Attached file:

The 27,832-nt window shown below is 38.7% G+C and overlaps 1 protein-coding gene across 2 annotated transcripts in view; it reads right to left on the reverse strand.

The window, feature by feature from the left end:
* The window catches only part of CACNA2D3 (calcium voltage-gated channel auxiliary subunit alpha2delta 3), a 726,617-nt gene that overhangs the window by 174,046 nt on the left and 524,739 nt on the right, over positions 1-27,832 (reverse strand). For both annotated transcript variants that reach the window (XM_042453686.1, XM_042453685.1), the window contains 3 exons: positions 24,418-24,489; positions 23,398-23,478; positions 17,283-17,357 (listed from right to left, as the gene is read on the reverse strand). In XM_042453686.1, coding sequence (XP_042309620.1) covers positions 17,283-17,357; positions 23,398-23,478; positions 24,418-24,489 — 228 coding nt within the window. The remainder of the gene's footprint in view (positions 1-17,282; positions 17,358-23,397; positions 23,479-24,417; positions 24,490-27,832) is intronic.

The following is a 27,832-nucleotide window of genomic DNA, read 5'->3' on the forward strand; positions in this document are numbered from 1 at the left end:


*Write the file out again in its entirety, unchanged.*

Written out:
The 27,832-nt window shown below is 38.7% G+C and overlaps 1 protein-coding gene across 2 annotated transcripts in view; it reads right to left on the reverse strand.

The window, feature by feature from the left end:
* The window catches only part of CACNA2D3 (calcium voltage-gated channel auxiliary subunit alpha2delta 3), a 726,617-nt gene that overhangs the window by 174,046 nt on the left and 524,739 nt on the right, over positions 1-27,832 (reverse strand). For both annotated transcript variants that reach the window (XM_042453686.1, XM_042453685.1), the window contains 3 exons: positions 24,418-24,489; positions 23,398-23,478; positions 17,283-17,357 (listed from right to left, as the gene is read on the reverse strand). In XM_042453686.1, coding sequence (XP_042309620.1) covers positions 17,283-17,357; positions 23,398-23,478; positions 24,418-24,489 — 228 coding nt within the window. The remainder of the gene's footprint in view (positions 1-17,282; positions 17,358-23,397; positions 23,479-24,417; positions 24,490-27,832) is intronic.

The following is a 27,832-nucleotide window of genomic DNA, read 5'->3' on the forward strand; positions in this document are numbered from 1 at the left end: